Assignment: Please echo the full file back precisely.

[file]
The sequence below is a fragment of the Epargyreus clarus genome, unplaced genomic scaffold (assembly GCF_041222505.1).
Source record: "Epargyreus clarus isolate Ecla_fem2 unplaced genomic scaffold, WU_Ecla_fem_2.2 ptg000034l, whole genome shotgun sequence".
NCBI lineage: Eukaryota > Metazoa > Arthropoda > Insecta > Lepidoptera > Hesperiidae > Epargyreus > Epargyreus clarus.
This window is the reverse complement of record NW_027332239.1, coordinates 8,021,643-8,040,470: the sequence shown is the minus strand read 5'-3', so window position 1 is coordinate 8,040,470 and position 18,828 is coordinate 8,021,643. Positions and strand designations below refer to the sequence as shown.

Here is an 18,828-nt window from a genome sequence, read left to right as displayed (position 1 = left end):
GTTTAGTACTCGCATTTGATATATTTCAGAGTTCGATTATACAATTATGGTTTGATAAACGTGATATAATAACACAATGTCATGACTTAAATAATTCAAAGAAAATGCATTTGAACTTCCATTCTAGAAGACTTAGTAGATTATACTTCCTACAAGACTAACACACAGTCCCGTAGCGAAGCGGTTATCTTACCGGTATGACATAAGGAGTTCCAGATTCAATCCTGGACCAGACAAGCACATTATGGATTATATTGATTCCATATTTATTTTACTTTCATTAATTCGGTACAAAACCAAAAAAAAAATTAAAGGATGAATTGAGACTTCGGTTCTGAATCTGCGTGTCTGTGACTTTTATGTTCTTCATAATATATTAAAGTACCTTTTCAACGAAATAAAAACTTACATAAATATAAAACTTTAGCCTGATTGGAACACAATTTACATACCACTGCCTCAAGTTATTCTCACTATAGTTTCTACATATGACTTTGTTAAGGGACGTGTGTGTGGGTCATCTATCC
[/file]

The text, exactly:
The sequence below is a fragment of the Epargyreus clarus genome, unplaced genomic scaffold (assembly GCF_041222505.1).
Source record: "Epargyreus clarus isolate Ecla_fem2 unplaced genomic scaffold, WU_Ecla_fem_2.2 ptg000034l, whole genome shotgun sequence".
NCBI lineage: Eukaryota > Metazoa > Arthropoda > Insecta > Lepidoptera > Hesperiidae > Epargyreus > Epargyreus clarus.
This window is the reverse complement of record NW_027332239.1, coordinates 8,021,643-8,040,470: the sequence shown is the minus strand read 5'-3', so window position 1 is coordinate 8,040,470 and position 18,828 is coordinate 8,021,643. Positions and strand designations below refer to the sequence as shown.

Here is an 18,828-nt window from a genome sequence, read left to right as displayed (position 1 = left end):
GTTTAGTACTCGCATTTGATATATTTCAGAGTTCGATTATACAATTATGGTTTGATAAACGTGATATAATAACACAATGTCATGACTTAAATAATTCAAAGAAAATGCATTTGAACTTCCATTCTAGAAGACTTAGTAGATTATACTTCCTACAAGACTAACACACAGTCCCGTAGCGAAGCGGTTATCTTACCGGTATGACATAAGGAGTTCCAGATTCAATCCTGGACCAGACAAGCACATTATGGATTATATTGATTCCATATTTATTTTACTTTCATTAATTCGGTACAAAACCAAAAAAAAAATTAAAGGATGAATTGAGACTTCGGTTCTGAATCTGCGTGTCTGTGACTTTTATGTTCTTCATAATATATTAAAGTACCTTTTCAACGAAATAAAAACTTACATAAATATAAAACTTTAGCCTGATTGGAACACAATTTACATACCACTGCCTCAAGTTATTCTCACTATAGTTTCTACATATGACTTTGTTAAGGGACGTGTGTGTGGGTCATCTATCC